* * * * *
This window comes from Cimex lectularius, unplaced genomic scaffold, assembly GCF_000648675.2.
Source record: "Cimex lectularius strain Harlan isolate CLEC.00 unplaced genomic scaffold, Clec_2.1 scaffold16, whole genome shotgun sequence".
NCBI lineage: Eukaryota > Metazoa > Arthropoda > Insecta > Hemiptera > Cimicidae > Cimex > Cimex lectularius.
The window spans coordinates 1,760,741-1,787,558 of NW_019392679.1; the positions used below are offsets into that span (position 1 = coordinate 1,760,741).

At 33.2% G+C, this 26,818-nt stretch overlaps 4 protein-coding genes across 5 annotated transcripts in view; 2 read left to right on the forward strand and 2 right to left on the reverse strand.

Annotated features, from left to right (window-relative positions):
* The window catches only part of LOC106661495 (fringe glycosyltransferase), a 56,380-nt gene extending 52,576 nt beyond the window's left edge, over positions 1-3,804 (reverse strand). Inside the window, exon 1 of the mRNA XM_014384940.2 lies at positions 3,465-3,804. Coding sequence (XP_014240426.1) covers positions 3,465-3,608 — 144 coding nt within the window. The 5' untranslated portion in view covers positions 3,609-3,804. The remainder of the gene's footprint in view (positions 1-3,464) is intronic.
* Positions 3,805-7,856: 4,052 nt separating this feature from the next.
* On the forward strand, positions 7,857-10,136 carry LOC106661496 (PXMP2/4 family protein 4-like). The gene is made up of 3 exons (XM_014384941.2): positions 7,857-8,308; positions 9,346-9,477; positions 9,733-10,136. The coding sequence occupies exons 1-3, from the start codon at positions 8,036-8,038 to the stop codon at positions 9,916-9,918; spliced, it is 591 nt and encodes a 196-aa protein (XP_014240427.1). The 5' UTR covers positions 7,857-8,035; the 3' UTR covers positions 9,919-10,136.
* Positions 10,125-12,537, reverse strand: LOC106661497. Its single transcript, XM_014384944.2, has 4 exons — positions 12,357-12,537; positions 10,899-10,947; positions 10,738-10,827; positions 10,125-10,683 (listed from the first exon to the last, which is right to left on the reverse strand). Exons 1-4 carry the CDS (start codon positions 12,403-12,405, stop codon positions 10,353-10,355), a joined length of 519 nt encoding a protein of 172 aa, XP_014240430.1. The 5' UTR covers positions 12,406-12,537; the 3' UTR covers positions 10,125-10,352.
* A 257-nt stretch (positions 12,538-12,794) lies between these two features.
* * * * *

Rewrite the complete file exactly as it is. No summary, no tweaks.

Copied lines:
This window comes from Cimex lectularius, unplaced genomic scaffold, assembly GCF_000648675.2.
Source record: "Cimex lectularius strain Harlan isolate CLEC.00 unplaced genomic scaffold, Clec_2.1 scaffold16, whole genome shotgun sequence".
NCBI lineage: Eukaryota > Metazoa > Arthropoda > Insecta > Hemiptera > Cimicidae > Cimex > Cimex lectularius.
The window spans coordinates 1,760,741-1,787,558 of NW_019392679.1; the positions used below are offsets into that span (position 1 = coordinate 1,760,741).

At 33.2% G+C, this 26,818-nt stretch overlaps 4 protein-coding genes across 5 annotated transcripts in view; 2 read left to right on the forward strand and 2 right to left on the reverse strand.

Annotated features, from left to right (window-relative positions):
* The window catches only part of LOC106661495 (fringe glycosyltransferase), a 56,380-nt gene extending 52,576 nt beyond the window's left edge, over positions 1-3,804 (reverse strand). Inside the window, exon 1 of the mRNA XM_014384940.2 lies at positions 3,465-3,804. Coding sequence (XP_014240426.1) covers positions 3,465-3,608 — 144 coding nt within the window. The 5' untranslated portion in view covers positions 3,609-3,804. The remainder of the gene's footprint in view (positions 1-3,464) is intronic.
* Positions 3,805-7,856: 4,052 nt separating this feature from the next.
* On the forward strand, positions 7,857-10,136 carry LOC106661496 (PXMP2/4 family protein 4-like). The gene is made up of 3 exons (XM_014384941.2): positions 7,857-8,308; positions 9,346-9,477; positions 9,733-10,136. The coding sequence occupies exons 1-3, from the start codon at positions 8,036-8,038 to the stop codon at positions 9,916-9,918; spliced, it is 591 nt and encodes a 196-aa protein (XP_014240427.1). The 5' UTR covers positions 7,857-8,035; the 3' UTR covers positions 9,919-10,136.
* Positions 10,125-12,537, reverse strand: LOC106661497. Its single transcript, XM_014384944.2, has 4 exons — positions 12,357-12,537; positions 10,899-10,947; positions 10,738-10,827; positions 10,125-10,683 (listed from the first exon to the last, which is right to left on the reverse strand). Exons 1-4 carry the CDS (start codon positions 12,403-12,405, stop codon positions 10,353-10,355), a joined length of 519 nt encoding a protein of 172 aa, XP_014240430.1. The 5' UTR covers positions 12,406-12,537; the 3' UTR covers positions 10,125-10,352.
* A 257-nt stretch (positions 12,538-12,794) lies between these two features.